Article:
Saturday, December 3, 2022

Denton canvasses council member’s recall, pot decriminalization ordinance

In a sometimes heated special called meeting on Tuesday, the Denton City Council officially canvassed the results of two propositions that were approved in the general election early this month.

Election result canvassing is usually an uneventful, ministerial procedure for city councils, but it wasn’t Denton’s usual election. On the ballot were a recall effort against council member Alison Maguire and a new ordinance to decriminalize low-level marijuana offenses, and both were approved by voters. A lot of council members didn’t like at least one of the results, but they ultimately agreed to affirm the election results.

Alison Maguire

After council redistricting late last year, the conservative area of Robson Ranch was moved into Maguire’s District 4, and many of her new constituents signed a recall petition because of her politics and a misunderstood meme. With voter approval, Maguire’s removal was officially confirmed by the City Council on Tuesday. Her seat will remain empty until the May 2023 election, when her term expires. Mayor Gerard Hudspeth read a proclamation to thank Maguire for her service to the city in her 1.5 years on council, and Maguire spoke briefly, saying she’s disappointed that her term ended this way, but she’s going to stay involved in the community and local politics.

“You haven’t seen the last of me,” Maguire said.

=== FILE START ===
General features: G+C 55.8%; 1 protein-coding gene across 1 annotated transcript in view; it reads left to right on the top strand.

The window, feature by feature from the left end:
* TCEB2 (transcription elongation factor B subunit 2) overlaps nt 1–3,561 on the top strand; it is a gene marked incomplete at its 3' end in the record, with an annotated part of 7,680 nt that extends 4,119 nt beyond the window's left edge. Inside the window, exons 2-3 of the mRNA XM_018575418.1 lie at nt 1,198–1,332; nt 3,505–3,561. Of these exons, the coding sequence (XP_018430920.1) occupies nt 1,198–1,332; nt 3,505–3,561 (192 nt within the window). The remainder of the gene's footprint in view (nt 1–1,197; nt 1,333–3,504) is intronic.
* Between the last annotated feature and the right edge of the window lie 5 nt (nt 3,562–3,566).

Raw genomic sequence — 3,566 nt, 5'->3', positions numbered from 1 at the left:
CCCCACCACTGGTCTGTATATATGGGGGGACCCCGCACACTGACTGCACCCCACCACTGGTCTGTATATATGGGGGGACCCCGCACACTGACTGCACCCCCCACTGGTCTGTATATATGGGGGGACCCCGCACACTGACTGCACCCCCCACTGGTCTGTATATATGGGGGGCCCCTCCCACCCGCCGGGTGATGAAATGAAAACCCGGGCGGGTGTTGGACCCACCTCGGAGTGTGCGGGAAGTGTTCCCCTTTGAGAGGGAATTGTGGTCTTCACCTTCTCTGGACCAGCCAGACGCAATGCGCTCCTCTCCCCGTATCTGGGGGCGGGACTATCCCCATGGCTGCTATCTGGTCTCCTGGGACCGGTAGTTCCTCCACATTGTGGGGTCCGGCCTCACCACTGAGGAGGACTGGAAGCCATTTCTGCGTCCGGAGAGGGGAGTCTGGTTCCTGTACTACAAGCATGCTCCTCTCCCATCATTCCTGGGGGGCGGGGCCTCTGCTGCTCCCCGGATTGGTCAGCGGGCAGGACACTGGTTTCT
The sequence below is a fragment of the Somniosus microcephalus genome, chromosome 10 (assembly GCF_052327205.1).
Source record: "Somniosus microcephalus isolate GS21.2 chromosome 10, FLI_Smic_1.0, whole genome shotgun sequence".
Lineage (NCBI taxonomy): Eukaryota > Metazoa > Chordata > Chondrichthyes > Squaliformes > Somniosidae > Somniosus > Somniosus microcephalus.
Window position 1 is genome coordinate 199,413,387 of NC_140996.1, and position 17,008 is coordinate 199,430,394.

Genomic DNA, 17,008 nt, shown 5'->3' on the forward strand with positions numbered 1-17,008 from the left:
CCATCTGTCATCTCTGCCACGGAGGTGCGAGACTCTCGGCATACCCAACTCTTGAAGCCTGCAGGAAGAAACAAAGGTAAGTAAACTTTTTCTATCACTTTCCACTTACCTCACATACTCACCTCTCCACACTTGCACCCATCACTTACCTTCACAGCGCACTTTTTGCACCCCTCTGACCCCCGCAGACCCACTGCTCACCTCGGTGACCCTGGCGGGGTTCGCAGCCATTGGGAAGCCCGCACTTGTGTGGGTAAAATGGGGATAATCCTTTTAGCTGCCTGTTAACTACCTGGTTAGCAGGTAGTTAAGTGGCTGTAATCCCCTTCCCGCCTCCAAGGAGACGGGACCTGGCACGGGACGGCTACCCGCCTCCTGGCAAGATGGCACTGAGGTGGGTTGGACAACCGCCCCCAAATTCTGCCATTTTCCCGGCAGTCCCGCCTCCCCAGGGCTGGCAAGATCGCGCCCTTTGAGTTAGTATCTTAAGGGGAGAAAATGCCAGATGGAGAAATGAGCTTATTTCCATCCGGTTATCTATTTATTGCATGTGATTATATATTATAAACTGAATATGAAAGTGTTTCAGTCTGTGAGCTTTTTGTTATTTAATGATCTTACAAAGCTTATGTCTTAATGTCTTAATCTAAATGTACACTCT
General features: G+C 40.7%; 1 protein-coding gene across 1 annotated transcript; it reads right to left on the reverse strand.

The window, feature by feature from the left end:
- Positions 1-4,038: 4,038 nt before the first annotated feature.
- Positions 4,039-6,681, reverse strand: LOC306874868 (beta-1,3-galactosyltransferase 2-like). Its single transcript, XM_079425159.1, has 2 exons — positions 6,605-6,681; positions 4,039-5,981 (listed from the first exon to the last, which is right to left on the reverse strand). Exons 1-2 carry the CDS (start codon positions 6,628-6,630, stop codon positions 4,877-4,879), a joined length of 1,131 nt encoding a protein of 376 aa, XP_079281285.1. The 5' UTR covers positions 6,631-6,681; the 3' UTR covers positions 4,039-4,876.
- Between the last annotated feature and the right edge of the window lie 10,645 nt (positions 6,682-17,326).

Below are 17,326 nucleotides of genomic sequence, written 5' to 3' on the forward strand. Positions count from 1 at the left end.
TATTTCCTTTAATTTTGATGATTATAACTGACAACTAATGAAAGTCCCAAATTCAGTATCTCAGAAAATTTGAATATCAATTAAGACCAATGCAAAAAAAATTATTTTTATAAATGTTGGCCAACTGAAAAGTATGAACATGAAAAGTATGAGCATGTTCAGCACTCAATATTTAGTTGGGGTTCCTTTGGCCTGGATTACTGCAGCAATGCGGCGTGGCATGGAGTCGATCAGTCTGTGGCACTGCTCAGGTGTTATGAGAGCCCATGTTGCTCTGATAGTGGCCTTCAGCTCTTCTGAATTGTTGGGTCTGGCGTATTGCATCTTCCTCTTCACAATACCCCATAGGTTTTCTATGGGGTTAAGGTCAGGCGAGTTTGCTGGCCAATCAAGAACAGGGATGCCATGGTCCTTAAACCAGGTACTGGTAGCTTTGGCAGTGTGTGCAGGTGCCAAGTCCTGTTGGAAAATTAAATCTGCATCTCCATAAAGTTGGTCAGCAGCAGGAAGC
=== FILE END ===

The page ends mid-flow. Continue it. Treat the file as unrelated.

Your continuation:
Many council members spoke out against the recall, but they agreed to carry out the will of the people.

“This was a political hit job,” said Councilman Brandon McGee. “An effort to flip the council in a conservative tilt.”

The meeting devolved into council members bickering about some of them turning a ministerial meeting into political theater, as they shared their thoughts on the ordinances and on their fellow council members. McGee critiqued Hudspeth’s leadership in the meeting, and it didn’t go unnoticed.

“Thank you very much for the feedback, I just think you delivered it poorly,” Hudspeth said.

The new marijuana ordinance means that Denton police officers will be directed to no longer write tickets or make arrests for possession of small amounts of pot and paraphernalia, and to no longer stop and frisk people when they smell weed. The new ordinance will not apply when Denton police are investigating felony crimes, nor will it apply to state and federal agencies or to the Texas Woman’s University and University of North Texas jurisdictions.

City Manager Sarah Hensley spoke out against the marijuana ordinance, citing state marijuana laws and difficulty in directing the police department to follow the new ordinance. Hudspeth also resisted the marijuana ordinance, as he pointed out that the city charter says the council, and the people, can’t interfere with direct reports to the city manager, such as the police department.

The ordinance was, despite the mayor and city manager’s comments, extremely popular with voters and the results were confirmed unanimously by council. Hensley said she will provide an update to City Council about the implementation of the ordinance “in the coming months.”

Mark Smith
Mark Smith
Mark Smith is the Digital Editor of The Cross Timbers Gazette.

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